India being an agrarian economy generates bio resources to the tunes of 620 MT. Experts in the industry feel that about 150 MT of these bio resources can be utilised to generate power of the capacity of 17.5 GW. In addition, India being among the largest producers of sugar produces sufficient sugarcane bagasse which can generate more than 5 GW through cogeneration. Further another 2.7 GW can be generated through waste to energy (WTE) technology. In comparison to the these level of potential , India has so far been able to harness only ~1750 MW, 2337 MW and 210 MW of biomass, bagasse co-generation and WTE capacity by the end of FY 2012-13.
These numbers clearly indicates that, the Indian biomass industry has not witnessed investment level matching to its potential. The renewable energy industry including the biomass industry depends greatly on government’s grants and subsidies. Taking note of the high potential of the sector, the MNRE has been mulling over the idea of initiating a National Biomass mission on the lines of Jawaharlal Nehru National Solar Mission. Such a move by the government certainly augurs well for the industry which will open new doors of investment across the value chain of biomass sector.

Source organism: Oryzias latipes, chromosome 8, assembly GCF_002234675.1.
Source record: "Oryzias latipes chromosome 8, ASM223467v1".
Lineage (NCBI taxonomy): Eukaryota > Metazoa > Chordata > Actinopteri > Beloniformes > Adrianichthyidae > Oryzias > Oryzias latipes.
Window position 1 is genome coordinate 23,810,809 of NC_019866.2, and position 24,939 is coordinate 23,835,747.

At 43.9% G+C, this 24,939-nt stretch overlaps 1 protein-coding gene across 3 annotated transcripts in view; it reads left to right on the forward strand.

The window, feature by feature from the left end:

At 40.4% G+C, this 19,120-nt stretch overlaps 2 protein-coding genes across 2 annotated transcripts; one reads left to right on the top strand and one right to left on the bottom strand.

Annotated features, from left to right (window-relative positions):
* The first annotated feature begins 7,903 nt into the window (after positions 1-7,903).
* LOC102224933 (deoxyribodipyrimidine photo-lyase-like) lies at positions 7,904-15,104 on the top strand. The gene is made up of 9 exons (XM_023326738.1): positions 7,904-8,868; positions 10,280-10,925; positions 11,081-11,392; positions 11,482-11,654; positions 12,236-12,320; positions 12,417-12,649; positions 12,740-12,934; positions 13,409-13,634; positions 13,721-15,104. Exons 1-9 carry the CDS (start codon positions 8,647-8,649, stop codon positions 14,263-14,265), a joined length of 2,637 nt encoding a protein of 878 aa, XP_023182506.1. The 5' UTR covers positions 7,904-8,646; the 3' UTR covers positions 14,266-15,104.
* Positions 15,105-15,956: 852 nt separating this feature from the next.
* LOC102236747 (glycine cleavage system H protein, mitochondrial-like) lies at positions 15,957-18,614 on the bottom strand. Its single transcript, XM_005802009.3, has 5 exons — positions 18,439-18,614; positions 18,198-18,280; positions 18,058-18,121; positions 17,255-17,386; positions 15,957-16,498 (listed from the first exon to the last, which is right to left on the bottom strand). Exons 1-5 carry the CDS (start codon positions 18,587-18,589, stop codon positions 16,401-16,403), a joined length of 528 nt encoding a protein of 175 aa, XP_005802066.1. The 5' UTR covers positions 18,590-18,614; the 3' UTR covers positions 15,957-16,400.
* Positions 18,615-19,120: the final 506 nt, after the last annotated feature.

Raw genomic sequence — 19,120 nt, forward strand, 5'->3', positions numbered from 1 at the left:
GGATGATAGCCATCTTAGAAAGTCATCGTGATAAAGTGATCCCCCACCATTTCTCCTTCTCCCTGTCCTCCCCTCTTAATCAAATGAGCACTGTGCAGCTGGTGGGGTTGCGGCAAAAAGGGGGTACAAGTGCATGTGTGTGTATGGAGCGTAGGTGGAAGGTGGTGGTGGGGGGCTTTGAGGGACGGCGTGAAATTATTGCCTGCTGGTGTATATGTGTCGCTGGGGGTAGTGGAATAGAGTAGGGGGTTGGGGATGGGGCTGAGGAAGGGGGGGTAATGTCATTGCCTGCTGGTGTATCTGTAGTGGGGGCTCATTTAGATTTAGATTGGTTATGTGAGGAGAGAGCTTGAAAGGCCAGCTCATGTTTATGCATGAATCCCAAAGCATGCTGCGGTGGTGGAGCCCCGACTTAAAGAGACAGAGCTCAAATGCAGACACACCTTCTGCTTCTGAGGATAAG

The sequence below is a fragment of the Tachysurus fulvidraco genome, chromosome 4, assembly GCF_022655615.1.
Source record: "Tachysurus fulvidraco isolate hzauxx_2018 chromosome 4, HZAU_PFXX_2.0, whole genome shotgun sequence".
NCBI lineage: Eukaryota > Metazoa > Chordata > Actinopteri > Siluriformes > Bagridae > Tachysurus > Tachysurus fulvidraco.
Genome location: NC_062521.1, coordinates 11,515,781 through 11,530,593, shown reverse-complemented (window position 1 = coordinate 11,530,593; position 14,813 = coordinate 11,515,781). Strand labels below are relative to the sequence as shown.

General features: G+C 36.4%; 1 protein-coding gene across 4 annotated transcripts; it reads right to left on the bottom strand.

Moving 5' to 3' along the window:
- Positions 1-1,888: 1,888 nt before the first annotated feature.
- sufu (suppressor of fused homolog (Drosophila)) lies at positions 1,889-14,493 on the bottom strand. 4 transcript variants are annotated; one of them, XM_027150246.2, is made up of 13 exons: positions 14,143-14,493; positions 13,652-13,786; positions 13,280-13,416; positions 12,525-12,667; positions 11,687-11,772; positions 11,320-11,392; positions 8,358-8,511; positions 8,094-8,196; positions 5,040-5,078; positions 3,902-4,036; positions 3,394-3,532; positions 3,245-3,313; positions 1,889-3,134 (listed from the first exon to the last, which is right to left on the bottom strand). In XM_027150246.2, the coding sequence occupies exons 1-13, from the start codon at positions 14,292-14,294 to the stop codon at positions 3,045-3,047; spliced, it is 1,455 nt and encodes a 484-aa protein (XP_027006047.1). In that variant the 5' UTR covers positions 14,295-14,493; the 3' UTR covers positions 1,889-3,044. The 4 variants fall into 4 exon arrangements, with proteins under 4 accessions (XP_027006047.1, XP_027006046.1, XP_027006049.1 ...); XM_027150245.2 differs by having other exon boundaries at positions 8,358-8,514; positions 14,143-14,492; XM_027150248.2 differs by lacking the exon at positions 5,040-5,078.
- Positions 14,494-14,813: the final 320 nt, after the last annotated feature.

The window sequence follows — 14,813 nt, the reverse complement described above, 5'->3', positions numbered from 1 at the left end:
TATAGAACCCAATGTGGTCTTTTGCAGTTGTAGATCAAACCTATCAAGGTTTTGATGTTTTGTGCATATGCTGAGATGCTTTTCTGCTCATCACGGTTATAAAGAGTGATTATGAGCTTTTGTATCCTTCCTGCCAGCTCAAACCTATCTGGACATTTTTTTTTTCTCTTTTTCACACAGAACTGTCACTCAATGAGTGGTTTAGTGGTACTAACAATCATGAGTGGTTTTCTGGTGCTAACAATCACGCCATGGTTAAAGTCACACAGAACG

With this background, ENINCON is coming up with a research publication “National Biomass Mission in Offing: Identifying LucrativeInvestment Pockets and Opportunity for Stakeholders across Value-Chain“. The research preliminary assessment suggests that, after the announcement of National Mission, Biomass industry will attract an investment of about $ 17.5 billion across the value chain.
With all these development, the Indian biomass sector is poised to witness huge investments during the next one decade across the value chain. There is no denying to the fact that, a National Biomass mission would invite similar development and investment into the biomass sector as the JNNSM has done to the solar sector.